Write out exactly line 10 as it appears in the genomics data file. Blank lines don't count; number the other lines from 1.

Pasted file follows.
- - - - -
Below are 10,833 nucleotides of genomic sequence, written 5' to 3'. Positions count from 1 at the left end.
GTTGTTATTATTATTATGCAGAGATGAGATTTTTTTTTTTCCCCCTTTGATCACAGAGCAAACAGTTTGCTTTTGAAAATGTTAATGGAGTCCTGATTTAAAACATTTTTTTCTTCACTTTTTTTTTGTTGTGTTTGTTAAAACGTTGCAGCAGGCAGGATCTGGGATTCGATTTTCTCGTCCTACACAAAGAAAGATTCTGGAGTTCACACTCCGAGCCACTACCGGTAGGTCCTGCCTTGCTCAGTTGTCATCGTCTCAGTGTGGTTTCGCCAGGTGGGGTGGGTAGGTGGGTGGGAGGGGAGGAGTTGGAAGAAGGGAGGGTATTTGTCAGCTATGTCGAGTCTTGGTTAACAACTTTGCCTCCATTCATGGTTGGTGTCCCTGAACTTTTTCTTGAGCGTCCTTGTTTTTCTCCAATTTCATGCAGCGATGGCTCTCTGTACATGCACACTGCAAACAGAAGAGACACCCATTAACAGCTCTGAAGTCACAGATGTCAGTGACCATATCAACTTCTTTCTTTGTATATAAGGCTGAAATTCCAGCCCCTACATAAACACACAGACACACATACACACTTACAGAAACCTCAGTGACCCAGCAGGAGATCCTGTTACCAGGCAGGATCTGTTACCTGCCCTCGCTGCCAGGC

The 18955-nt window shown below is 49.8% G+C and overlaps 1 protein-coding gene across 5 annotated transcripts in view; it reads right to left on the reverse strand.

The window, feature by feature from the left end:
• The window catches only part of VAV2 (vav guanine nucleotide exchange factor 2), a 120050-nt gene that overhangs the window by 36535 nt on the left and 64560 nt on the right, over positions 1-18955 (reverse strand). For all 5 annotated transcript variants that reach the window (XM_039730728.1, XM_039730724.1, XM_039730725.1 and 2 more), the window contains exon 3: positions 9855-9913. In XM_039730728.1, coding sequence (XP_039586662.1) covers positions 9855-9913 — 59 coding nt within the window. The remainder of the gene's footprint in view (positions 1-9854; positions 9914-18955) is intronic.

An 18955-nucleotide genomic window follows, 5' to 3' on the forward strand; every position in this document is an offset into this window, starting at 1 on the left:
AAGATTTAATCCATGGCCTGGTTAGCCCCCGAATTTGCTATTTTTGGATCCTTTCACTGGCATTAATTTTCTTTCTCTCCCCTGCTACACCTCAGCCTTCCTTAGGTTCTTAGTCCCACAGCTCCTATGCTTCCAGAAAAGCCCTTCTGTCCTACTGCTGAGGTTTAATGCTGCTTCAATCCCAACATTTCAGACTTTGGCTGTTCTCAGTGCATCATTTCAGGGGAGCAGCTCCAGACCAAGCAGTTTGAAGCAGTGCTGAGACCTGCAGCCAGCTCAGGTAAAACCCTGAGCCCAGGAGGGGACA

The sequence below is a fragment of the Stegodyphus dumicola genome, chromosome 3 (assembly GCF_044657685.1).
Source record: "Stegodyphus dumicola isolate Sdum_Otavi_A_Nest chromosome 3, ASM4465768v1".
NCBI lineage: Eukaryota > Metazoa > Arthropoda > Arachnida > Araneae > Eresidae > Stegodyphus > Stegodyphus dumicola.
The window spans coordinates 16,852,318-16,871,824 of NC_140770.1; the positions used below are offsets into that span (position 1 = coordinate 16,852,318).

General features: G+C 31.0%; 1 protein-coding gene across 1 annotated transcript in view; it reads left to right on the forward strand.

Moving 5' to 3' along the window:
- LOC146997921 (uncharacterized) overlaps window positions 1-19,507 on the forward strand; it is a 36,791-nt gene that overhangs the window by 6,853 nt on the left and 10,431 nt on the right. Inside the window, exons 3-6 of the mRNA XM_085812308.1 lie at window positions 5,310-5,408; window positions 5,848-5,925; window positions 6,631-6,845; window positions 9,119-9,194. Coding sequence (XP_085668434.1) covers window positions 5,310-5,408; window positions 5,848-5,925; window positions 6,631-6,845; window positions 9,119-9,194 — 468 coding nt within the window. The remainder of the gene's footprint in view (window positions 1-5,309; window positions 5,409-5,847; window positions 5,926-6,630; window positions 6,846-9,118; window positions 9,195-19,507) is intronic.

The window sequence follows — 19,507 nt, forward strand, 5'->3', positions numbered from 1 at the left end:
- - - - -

NCBI lineage: Eukaryota > Metazoa > Arthropoda > Arachnida > Araneae > Eresidae > Stegodyphus > Stegodyphus dumicola.